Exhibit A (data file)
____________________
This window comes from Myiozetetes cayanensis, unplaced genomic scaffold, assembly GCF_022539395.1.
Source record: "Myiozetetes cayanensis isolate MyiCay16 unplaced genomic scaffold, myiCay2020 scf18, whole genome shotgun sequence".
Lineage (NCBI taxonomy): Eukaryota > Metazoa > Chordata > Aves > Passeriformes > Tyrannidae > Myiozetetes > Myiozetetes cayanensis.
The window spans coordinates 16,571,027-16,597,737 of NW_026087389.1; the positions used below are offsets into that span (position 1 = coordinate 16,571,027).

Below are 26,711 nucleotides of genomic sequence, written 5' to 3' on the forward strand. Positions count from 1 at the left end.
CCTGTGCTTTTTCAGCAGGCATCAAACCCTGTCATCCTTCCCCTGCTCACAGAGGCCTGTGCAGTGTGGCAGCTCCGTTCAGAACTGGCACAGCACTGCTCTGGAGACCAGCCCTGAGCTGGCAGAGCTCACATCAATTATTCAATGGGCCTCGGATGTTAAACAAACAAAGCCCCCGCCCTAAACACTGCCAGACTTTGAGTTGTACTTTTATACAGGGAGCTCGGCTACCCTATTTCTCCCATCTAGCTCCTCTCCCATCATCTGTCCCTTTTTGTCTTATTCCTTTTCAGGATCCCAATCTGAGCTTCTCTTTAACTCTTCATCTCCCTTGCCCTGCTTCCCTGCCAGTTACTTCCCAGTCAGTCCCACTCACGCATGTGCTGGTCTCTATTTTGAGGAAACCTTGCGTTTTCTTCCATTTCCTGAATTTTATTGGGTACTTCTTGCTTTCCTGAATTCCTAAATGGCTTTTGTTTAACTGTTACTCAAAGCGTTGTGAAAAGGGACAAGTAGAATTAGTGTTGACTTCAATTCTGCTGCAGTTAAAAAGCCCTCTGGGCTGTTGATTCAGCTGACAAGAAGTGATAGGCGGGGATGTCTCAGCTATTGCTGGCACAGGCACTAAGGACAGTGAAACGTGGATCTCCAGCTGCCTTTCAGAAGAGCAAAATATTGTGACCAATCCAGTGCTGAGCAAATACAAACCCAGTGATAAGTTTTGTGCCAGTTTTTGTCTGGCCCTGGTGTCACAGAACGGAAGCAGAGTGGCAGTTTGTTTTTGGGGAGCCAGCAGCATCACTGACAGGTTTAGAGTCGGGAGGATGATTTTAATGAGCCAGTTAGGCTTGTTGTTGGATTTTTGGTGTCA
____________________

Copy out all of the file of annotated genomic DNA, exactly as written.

This window comes from Myiozetetes cayanensis, unplaced genomic scaffold, assembly GCF_022539395.1.
Source record: "Myiozetetes cayanensis isolate MyiCay16 unplaced genomic scaffold, myiCay2020 scf18, whole genome shotgun sequence".
Lineage (NCBI taxonomy): Eukaryota > Metazoa > Chordata > Aves > Passeriformes > Tyrannidae > Myiozetetes > Myiozetetes cayanensis.
The window spans coordinates 16,571,027-16,597,737 of NW_026087389.1; the positions used below are offsets into that span (position 1 = coordinate 16,571,027).

Below are 26,711 nucleotides of genomic sequence, written 5' to 3' on the forward strand. Positions count from 1 at the left end.
CCTGTGCTTTTTCAGCAGGCATCAAACCCTGTCATCCTTCCCCTGCTCACAGAGGCCTGTGCAGTGTGGCAGCTCCGTTCAGAACTGGCACAGCACTGCTCTGGAGACCAGCCCTGAGCTGGCAGAGCTCACATCAATTATTCAATGGGCCTCGGATGTTAAACAAACAAAGCCCCCGCCCTAAACACTGCCAGACTTTGAGTTGTACTTTTATACAGGGAGCTCGGCTACCCTATTTCTCCCATCTAGCTCCTCTCCCATCATCTGTCCCTTTTTGTCTTATTCCTTTTCAGGATCCCAATCTGAGCTTCTCTTTAACTCTTCATCTCCCTTGCCCTGCTTCCCTGCCAGTTACTTCCCAGTCAGTCCCACTCACGCATGTGCTGGTCTCTATTTTGAGGAAACCTTGCGTTTTCTTCCATTTCCTGAATTTTATTGGGTACTTCTTGCTTTCCTGAATTCCTAAATGGCTTTTGTTTAACTGTTACTCAAAGCGTTGTGAAAAGGGACAAGTAGAATTAGTGTTGACTTCAATTCTGCTGCAGTTAAAAAGCCCTCTGGGCTGTTGATTCAGCTGACAAGAAGTGATAGGCGGGGATGTCTCAGCTATTGCTGGCACAGGCACTAAGGACAGTGAAACGTGGATCTCCAGCTGCCTTTCAGAAGAGCAAAATATTGTGACCAATCCAGTGCTGAGCAAATACAAACCCAGTGATAAGTTTTGTGCCAGTTTTTGTCTGGCCCTGGTGTCACAGAACGGAAGCAGAGTGGCAGTTTGTTTTTGGGGAGCCAGCAGCATCACTGACAGGTTTAGAGTCGGGAGGATGATTTTAATGAGCCAGTTAGGCTTGTTGTTGGATTTTTGGTGTCA